Rock Ronald Rozario
Updated: February 23, 2021 12:02 PM GMT
An immigration truck carrying Myanmar migrants heads toward the Malaysian naval base in Lumut near Kuala Lumpur before their deportation on Feb. 23. (Photo: AFP)
Catholic bishops in Malaysia have urged the government to show humanity and refrain from deporting hundreds of Myanmar nationals including refugees and asylum seekers.
The Catholic Bishops’ Conference of Malaysia (CBCM) said the Church has been concerned about the fate of Myanmar nationals since local and international media reported the Malaysian government’s plan.
“It has been recently reported in several local and international media sources that Malaysia is about to repatriate 1,200 Myanmar nationals from our shores, and amongst them are also refugees and asylum seekers. At a time of grave political uncertainty in Myanmar, our faith tells us that we cannot remain silent and be complicit to this action towards those who have fled due to a grave humanitarian crisis,” the CBCM said in a statement on Feb. 23.
“Guaranteeing personal security to the most vulnerable refugees, migrants and asylum seekers must not only be governed by international laws but also by the laws of humanity, which are grounded on mercy, compassion and love.”
The bishops pointed out that the Church is compassionate about the plight of refugees. In his recent encyclical Fratelli tutti (On Fraternity and Social Friendship), Pope Francis reminded the Church that all of us are part of a larger human family and that our human fraternity “transcends the barriers of geography and distance.”
In a spirit of fraternal love, the Church cannot turn a blind eye to those in need and the vulnerable irrespective of who they are and where they come from, especially in times of a crisis, they added.
In this season of Lent, the sacrifices of fasting, prayer and almsgiving must move us beyond individualistic Lenten practices towards cultivating a love and compassion for one another that excludes no one and is open to all, the bishops said.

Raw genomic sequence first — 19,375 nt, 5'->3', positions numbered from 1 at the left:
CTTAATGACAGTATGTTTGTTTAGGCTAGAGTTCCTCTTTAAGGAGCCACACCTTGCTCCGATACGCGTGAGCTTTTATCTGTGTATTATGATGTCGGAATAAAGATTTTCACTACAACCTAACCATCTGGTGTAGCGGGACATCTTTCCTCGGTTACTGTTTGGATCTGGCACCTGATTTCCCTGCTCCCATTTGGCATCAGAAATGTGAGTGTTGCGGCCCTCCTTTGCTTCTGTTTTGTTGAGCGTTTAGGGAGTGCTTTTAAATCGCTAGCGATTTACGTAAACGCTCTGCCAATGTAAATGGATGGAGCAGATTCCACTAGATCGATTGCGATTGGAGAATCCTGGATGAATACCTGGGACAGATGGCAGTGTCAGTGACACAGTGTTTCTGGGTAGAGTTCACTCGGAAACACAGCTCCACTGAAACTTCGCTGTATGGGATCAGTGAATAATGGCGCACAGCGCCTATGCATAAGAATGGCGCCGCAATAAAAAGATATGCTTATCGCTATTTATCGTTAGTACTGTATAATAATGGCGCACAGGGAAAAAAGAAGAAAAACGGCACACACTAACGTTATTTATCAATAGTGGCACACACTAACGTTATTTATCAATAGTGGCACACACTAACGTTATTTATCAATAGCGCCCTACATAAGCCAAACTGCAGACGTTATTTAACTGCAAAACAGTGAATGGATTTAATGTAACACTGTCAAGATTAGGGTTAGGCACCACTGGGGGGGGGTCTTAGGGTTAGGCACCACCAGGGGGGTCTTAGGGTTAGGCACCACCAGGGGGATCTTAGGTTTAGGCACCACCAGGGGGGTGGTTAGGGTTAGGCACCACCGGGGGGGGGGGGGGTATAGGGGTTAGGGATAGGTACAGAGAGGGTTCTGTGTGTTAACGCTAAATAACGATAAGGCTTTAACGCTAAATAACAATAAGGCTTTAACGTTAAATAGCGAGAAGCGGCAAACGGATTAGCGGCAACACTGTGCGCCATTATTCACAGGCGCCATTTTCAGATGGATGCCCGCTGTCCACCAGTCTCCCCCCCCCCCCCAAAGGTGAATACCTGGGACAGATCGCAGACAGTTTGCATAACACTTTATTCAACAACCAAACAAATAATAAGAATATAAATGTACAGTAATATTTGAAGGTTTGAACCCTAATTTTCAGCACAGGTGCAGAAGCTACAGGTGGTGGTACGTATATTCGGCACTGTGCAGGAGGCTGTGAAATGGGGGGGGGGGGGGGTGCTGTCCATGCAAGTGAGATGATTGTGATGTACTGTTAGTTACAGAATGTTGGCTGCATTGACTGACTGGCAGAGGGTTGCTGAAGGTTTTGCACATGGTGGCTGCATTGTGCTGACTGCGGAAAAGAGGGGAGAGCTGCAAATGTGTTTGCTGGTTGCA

The bishops called on the Malaysian government to not subject the lives of these Myanmar nationals to an uncertain and unknown fate by simply repatriating them in these uncertain times.
“We also ask that an international organization such as the UNHCR be allowed to verify these individuals so that their personal security can be guaranteed. As caring Malaysians, we should not subject anyone to situations that are marked by fear, uncertainty and unease,” the statement said.
The deportation comes amid a military coup that ousted Myanmar’s elected government of Aung San Suu Kyi’s National League for Democracy (NLD) and a tumultuous political situation amid widespread anti-coup protests.
Earlier this month, Myanmar’s embassy in Kuala Lumpur wrote to Malaysia’s Foreign Ministry with a request that "1,200 undocumented Myanmar nationals" be repatriated on three navy ships. The ships were set to depart Malaysian shores on Feb. 23.
Khairul Dzaimee Daud, Malaysia’s director-general of Immigration affairs, reportedly agreed to the request.
The deportation comes after months of anti-immigrant sentiments allegedly stoked by Myanmar government officials who blamed migrant workers as well as persecuted Rohingya asylum seekers for the spread of coronavirus in the country.
Since last year, anti-immigrant raids have seen hundreds of migrants and asylum seekers in Kuala Lumpur and other parts of Malaysia arrested. Hundreds of undocumented migrants were put into 12 overcrowded detention centers and many of them were from Myanmar.
Global rights watchdogs Human Rights Watch and Amnesty International criticized the crackdown.
"Adults and children in Malaysia who lack adequate legal documentation, including refugees, are subject to arrest and detention," Human Rights Watch said.
Amnesty International decried the decision to deport refugees and asylum seekers.
"The Malaysian government is recklessly imperiling the lives of over 1,000 Myanmar people by deporting them under a curtain of secrecy to a country in the middle of a coup marred by human rights violations," Katrina Jorene Maliamauv, executive director of Amnesty International Malaysia, said in a statement.